Australian GPs have been periodically recording the nature and content of their consultations since the first national survey of morbidity in 1961 . In 1990, the first large and comprehensive national survey of morbidity and its management in general practice (the Australian Morbidity and Treatment Survey, AMTS) was conducted . The study was the first to use a stratified random sample of general practitioners and provided extensive information on the content of over 110,000 consultations in Australian general practice.
Since 1998, the BEACH (Bettering the Evaluation and Care of Health) program, coordinated by the Family Medicine Research Centre at the University of Sydney, has annually enrolled a random sample of 1000 GPs, each of whom prospectively records the details of 100 consecutive patient encounters .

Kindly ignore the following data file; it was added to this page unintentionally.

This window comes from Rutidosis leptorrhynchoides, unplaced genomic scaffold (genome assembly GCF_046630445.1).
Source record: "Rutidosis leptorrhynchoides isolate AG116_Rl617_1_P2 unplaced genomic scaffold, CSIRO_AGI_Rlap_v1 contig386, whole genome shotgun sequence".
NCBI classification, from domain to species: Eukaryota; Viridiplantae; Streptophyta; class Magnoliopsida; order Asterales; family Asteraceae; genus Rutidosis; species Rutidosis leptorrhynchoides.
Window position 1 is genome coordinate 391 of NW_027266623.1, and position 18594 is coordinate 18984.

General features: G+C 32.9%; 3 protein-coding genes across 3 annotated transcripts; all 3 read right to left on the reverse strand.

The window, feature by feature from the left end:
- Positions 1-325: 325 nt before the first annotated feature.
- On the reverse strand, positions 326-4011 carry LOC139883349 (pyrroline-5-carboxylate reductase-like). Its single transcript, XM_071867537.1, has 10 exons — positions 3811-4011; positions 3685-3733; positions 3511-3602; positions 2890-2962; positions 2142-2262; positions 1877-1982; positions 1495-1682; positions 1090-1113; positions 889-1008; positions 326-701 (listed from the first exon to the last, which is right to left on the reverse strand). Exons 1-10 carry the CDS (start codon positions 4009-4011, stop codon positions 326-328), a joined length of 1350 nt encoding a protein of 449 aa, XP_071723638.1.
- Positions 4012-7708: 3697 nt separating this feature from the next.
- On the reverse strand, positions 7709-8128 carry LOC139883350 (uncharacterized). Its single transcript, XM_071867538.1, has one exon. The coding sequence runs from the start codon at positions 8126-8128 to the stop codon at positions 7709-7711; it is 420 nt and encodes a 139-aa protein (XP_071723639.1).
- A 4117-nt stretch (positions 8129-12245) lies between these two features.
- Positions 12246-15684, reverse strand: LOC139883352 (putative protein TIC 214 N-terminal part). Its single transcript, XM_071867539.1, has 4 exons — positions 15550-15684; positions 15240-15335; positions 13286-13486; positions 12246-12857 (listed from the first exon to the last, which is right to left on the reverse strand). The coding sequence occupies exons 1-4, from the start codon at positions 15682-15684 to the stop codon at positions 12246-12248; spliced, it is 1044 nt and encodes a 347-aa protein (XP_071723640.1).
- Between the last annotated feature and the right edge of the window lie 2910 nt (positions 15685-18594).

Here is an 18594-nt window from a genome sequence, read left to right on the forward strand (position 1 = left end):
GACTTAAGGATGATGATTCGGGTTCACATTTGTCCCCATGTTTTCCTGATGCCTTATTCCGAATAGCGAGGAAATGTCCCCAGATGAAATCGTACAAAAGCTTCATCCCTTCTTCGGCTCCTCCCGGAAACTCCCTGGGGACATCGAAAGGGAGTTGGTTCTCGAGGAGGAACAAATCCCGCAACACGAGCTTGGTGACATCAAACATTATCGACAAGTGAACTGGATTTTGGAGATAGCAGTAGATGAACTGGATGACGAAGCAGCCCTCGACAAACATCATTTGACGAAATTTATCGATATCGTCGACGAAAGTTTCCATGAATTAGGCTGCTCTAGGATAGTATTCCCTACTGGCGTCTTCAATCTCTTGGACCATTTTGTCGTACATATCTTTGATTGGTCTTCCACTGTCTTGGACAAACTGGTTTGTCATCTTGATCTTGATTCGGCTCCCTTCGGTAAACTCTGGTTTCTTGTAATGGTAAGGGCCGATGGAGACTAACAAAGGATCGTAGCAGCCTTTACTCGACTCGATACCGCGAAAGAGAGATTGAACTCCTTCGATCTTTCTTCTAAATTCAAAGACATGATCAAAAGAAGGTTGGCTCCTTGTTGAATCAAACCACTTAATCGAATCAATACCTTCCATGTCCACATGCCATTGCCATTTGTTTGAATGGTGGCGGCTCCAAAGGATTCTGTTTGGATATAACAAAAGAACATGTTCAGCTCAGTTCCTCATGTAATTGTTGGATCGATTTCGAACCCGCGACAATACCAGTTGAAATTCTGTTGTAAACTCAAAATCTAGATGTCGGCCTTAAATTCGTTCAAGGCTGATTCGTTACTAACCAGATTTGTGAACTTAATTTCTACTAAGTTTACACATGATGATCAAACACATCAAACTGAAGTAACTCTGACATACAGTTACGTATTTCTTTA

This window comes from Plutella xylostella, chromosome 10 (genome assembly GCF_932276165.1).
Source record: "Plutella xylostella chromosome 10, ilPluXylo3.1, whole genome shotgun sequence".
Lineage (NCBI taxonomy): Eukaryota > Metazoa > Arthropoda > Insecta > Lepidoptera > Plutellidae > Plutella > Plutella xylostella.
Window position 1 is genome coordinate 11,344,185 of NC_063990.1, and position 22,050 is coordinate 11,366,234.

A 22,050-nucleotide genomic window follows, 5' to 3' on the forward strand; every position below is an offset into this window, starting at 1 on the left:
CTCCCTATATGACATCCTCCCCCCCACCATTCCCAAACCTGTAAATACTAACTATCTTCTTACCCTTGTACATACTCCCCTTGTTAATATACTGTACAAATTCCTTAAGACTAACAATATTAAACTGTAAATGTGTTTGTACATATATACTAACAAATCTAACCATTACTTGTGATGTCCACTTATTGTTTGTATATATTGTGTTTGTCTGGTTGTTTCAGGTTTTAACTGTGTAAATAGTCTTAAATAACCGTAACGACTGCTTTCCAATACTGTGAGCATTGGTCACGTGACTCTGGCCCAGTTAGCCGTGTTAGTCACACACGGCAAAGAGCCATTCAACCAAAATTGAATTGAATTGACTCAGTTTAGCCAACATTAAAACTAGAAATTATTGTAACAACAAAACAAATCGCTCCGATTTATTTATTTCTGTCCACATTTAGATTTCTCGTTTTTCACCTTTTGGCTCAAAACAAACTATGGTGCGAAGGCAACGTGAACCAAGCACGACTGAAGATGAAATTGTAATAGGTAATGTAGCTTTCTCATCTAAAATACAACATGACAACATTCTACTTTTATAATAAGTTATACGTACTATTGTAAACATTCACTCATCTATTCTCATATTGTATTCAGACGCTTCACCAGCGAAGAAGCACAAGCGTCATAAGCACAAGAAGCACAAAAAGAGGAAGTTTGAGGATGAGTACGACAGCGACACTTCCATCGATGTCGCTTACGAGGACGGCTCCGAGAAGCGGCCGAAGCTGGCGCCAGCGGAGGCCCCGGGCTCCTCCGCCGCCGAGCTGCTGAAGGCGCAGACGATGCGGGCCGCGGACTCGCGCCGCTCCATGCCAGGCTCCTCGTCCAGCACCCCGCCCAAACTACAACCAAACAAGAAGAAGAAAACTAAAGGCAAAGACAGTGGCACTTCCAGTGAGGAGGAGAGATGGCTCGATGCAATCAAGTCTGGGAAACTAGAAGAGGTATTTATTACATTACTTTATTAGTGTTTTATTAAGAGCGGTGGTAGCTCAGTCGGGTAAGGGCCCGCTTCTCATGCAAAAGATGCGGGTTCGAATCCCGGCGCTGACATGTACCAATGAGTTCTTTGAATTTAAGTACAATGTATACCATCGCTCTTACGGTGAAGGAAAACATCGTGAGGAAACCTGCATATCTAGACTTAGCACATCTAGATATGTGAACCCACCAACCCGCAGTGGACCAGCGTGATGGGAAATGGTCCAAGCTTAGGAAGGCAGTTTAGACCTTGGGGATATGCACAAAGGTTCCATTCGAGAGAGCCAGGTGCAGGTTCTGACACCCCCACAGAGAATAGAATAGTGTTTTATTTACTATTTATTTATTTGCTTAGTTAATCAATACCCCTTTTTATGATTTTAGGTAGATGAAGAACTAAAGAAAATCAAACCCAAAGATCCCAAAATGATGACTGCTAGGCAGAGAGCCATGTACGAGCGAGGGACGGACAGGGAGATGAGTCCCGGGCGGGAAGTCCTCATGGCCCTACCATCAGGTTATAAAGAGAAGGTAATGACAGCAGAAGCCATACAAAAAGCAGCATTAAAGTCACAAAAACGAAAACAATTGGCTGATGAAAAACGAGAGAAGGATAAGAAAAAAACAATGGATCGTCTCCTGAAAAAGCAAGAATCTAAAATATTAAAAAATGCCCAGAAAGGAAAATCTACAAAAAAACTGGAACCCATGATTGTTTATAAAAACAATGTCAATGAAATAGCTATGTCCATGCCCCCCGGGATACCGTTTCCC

However, none of these previous Australian studies have specifically looked at GP registrar activity and all have employed cross-sectional methodology.
The ReCEnT study differs from previous research into general practice clinical activity in a number of key areas. Firstly, it directly targets general practice registrars training in the Australian context. As a result, the study will have a specific focus on linking clinical exposure to educational needs. Furthermore, the ReCEnT study is longitudinal, following the clinical exposure and clinical practice of the same participants over at least 18 months and at least three data points. It will thus provide a description of temporal changes in registrars’ clinical experiences and practice, and enable us to establish determinants of these experiences and of registrars’ patterns of practice (for example, prescribing practice) over the course of their training.